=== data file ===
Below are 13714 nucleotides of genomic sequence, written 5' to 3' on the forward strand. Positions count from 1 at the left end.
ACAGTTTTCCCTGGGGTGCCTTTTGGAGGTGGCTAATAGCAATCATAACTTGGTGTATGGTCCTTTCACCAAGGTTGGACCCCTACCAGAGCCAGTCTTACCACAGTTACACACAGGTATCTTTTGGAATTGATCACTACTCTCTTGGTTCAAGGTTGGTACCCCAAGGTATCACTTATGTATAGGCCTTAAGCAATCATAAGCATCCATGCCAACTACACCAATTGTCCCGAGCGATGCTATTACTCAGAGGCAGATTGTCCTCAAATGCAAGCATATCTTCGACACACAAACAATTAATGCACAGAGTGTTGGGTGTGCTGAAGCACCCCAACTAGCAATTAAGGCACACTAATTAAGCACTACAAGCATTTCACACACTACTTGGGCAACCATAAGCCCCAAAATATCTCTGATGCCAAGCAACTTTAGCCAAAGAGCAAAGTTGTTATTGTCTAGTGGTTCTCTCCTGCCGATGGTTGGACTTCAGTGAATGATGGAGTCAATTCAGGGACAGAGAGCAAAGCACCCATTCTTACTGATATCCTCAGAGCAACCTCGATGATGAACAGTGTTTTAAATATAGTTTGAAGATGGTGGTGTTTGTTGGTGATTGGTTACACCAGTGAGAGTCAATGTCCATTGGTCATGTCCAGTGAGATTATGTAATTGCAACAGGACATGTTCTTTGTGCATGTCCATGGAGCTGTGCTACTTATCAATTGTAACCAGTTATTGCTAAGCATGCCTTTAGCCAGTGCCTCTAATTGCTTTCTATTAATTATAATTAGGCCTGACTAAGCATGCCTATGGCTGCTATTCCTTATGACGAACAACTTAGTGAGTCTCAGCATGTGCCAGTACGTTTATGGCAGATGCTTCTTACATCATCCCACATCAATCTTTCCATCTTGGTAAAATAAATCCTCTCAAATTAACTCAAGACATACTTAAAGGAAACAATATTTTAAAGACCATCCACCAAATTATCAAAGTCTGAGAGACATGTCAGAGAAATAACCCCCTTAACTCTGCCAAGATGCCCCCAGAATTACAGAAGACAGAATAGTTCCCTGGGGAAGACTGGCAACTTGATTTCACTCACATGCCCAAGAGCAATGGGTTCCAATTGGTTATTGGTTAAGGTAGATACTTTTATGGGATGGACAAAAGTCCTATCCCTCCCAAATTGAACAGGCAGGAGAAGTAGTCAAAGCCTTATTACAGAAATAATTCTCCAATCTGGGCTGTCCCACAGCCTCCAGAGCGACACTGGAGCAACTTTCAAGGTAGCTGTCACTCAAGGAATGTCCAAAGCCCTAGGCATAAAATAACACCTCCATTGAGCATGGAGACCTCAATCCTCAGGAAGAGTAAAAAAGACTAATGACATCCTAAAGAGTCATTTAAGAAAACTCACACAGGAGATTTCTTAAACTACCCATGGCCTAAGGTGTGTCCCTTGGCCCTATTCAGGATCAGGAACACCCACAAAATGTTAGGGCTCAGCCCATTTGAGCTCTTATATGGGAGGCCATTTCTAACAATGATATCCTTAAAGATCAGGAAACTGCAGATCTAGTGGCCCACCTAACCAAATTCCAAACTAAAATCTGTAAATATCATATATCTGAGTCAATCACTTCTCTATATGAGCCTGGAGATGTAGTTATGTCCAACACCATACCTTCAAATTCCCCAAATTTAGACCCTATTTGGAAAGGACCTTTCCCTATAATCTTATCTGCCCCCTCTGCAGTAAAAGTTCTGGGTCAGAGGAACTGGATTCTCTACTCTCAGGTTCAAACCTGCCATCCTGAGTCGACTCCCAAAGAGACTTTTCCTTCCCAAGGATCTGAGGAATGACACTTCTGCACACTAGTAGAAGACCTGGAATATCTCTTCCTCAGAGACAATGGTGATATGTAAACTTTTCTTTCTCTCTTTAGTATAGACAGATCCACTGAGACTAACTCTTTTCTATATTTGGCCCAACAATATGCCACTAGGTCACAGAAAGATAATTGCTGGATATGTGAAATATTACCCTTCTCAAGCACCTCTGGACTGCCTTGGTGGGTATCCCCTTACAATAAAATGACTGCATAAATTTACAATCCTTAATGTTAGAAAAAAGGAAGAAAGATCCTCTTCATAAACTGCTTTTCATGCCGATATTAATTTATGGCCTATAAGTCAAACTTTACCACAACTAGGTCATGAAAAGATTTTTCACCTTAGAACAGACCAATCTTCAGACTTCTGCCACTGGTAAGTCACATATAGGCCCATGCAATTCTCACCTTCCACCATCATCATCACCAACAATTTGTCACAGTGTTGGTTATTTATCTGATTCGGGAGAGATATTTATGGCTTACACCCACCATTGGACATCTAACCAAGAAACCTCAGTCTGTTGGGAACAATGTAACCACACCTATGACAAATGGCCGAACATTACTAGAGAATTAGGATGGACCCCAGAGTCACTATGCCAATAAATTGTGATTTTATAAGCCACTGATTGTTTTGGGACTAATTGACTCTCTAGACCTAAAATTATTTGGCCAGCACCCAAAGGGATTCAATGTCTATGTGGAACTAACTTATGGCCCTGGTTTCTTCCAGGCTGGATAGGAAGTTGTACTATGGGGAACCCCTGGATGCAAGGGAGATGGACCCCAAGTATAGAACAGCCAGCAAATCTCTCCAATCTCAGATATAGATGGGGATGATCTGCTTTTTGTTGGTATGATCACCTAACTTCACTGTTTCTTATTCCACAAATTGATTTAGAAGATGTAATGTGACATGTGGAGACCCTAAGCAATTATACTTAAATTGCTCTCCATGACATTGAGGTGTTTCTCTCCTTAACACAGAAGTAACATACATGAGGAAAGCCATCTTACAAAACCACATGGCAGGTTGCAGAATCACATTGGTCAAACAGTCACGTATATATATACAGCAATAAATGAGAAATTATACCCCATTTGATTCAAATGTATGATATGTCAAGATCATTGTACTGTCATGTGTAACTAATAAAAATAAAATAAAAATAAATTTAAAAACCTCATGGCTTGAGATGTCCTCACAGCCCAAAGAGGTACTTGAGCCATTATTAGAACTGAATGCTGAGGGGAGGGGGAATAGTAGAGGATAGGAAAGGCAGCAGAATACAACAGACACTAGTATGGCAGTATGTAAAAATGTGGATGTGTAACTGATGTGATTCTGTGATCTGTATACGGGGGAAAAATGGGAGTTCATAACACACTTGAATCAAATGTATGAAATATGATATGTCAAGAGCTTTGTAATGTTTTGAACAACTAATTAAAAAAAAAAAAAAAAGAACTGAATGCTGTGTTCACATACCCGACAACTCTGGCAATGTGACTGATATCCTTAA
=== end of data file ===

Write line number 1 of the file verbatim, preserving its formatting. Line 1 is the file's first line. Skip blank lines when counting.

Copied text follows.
Below are 13714 nucleotides of genomic sequence, written 5' to 3' on the forward strand. Positions count from 1 at the left end.